In: Medical Physics, Vol. 44, No. 5, 01.05.2017, p. 1646-1654.

Research output: Contribution to journalArticle

Ohno, N, Miyati, T, Chigusa, T, Usui, H, Ishida, S, Hiramatsu, Y, Kobayashi, S, Gabata, T & Alperin, N 2017, 'Technical Note: Development of a cranial phantom for assessing perfusion, diffusion, and biomechanics', Medical Physics, vol. 44, no. 5, pp. 1646-1654. https://doi.org/10.1002/mp.12182
Ohno, Naoki ; Miyati, Tosiaki ; Chigusa, Tomohiro ; Usui, Hikari ; Ishida, Shota ; Hiramatsu, Yuki ; Kobayashi, Satoshi ; Gabata, Toshifumi ; Alperin, Noam. / Technical Note : Development of a cranial phantom for assessing perfusion, diffusion, and biomechanics. In: Medical Physics. 2017 ; Vol. 44, No. 5. pp. 1646-1654.
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T2 - Development of a cranial phantom for assessing perfusion, diffusion, and biomechanics

AU - Ohno, Naoki

AU - Miyati, Tosiaki

AU - Chigusa, Tomohiro

AU - Usui, Hikari

AU - Ishida, Shota

AU - Hiramatsu, Yuki

AU - Kobayashi, Satoshi

AU - Gabata, Toshifumi

AU - Alperin, Noam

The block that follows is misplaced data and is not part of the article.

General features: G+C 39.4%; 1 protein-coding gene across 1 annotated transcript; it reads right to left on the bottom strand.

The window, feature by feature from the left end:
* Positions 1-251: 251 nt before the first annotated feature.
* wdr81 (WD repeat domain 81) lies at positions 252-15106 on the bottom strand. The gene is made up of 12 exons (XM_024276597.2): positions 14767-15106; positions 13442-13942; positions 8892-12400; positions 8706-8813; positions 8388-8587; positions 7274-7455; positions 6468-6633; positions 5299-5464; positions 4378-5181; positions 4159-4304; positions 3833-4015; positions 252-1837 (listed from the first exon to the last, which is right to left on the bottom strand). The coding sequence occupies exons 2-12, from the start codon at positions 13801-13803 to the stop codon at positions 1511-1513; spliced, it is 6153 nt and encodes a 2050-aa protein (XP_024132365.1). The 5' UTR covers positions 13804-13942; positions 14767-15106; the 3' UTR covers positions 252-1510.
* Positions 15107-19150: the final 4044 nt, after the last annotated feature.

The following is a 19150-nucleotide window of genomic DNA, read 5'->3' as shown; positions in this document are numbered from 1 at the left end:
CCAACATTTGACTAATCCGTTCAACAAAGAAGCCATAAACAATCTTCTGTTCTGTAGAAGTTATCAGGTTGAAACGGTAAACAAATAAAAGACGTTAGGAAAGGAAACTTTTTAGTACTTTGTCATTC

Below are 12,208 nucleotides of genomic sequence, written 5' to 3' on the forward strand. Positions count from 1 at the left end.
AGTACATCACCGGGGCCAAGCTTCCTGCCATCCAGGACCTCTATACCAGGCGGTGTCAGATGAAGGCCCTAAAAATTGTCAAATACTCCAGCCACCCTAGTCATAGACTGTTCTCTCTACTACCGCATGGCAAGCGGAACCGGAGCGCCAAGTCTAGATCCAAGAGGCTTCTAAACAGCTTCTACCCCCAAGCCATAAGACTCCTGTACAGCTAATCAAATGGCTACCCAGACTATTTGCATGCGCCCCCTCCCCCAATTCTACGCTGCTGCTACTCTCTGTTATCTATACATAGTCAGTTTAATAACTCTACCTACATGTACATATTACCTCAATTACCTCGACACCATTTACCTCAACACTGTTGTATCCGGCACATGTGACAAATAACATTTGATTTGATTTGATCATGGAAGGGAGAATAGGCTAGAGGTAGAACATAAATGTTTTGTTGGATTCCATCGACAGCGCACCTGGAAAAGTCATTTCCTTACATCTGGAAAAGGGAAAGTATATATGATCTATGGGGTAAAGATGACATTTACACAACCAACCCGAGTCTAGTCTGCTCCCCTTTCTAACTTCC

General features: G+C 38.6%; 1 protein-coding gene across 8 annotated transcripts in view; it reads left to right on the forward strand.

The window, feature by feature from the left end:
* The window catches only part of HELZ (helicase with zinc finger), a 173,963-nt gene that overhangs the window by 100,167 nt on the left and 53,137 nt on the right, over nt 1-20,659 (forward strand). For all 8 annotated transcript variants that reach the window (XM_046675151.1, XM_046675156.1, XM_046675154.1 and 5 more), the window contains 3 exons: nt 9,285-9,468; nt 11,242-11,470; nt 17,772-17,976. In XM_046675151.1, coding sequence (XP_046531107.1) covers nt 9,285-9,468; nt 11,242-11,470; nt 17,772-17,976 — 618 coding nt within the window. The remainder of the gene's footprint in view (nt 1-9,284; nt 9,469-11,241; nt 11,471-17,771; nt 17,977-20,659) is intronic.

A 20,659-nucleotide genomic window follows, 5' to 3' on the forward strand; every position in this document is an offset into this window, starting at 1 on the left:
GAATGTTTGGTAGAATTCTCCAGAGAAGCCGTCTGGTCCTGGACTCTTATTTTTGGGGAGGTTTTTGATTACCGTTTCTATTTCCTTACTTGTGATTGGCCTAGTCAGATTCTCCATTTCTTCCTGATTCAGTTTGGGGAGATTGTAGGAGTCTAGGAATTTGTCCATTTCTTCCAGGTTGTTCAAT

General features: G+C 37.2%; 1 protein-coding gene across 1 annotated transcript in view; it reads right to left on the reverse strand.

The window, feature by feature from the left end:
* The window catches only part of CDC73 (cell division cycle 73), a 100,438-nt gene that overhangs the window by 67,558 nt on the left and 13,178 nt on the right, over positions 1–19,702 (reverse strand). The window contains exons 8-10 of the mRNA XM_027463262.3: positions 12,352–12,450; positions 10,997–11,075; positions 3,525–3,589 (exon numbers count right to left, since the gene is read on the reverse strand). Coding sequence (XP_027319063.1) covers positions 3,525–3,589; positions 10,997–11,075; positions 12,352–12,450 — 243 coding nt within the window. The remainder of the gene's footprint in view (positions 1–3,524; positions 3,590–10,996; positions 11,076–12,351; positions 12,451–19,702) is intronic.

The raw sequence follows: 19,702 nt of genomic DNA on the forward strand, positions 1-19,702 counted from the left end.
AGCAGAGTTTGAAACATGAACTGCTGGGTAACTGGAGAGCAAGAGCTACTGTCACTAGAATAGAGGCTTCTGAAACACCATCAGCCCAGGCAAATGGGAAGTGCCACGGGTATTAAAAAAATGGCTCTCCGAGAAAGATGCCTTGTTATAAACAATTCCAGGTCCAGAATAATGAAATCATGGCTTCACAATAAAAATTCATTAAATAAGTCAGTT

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N2 - CONCLUSION: Our original phantom models the relationships among the blood perfusion, water diffusion, and biomechanics of the intracranial tissue, potentially facilitating the validation of novel MRI techniques and optimization of imaging parameters.PURPOSE: A novel cranial phantom was developed to simulate the relationships among factors such as blood perfusion, water diffusion, and biomechanics in intracranial tissue.METHODS: The cranial phantom consisted of a high-density polypropylene filter (mimicking brain parenchyma) with intra- and extrafilter spaces (mimicking cerebral artery and vein, respectively), and a capacitor space (mimicking the cerebrospinal fluid space). Pulsatile and steady flow with different flow rates were applied to the cranial phantom using a programmable pump. On 3.0-T MRI, the measurements of the internal pressure in the phantom, apparent diffusion coefficient (ADC) with monoexponential analysis in the filter, and total simulated cerebral blood flow (tSCBF) into the phantom were synchronized with the pulsatile flow. We obtained their maximum changes during the pulsation period (ΔP, ΔADC, and ΔtSCBF, respectively). Then, the compliance index (CI) was calculated by dividing the volume change (ΔV) by the ΔP in the phantom. Moreover, the same measurements were repeated after the compliance of the phantom was reduced by increasing the water volume in the capacitor space. Under steady flow conditions, we determined the regional SCBF (rSCBF) and perfusion-related and restricted diffusion coefficients (D* and D, respectively) with biexponential analysis in the filter.RESULTS: The internal pressure, ADC, and tSCBF varied over the pulsation period depending on the input flow. Moreover, the ΔP, ΔADC, ΔtSCBF, and rSCBF increased with the input flow rate. Compared to the high compliance condition, in the low compliance condition, the ΔP and ΔADC were higher by factors of 2.5 and 1.3, respectively, and the CI was smaller by a factor of 2.7, whereas the ΔV was almost unchanged. The D* was strongly affected by the input flow.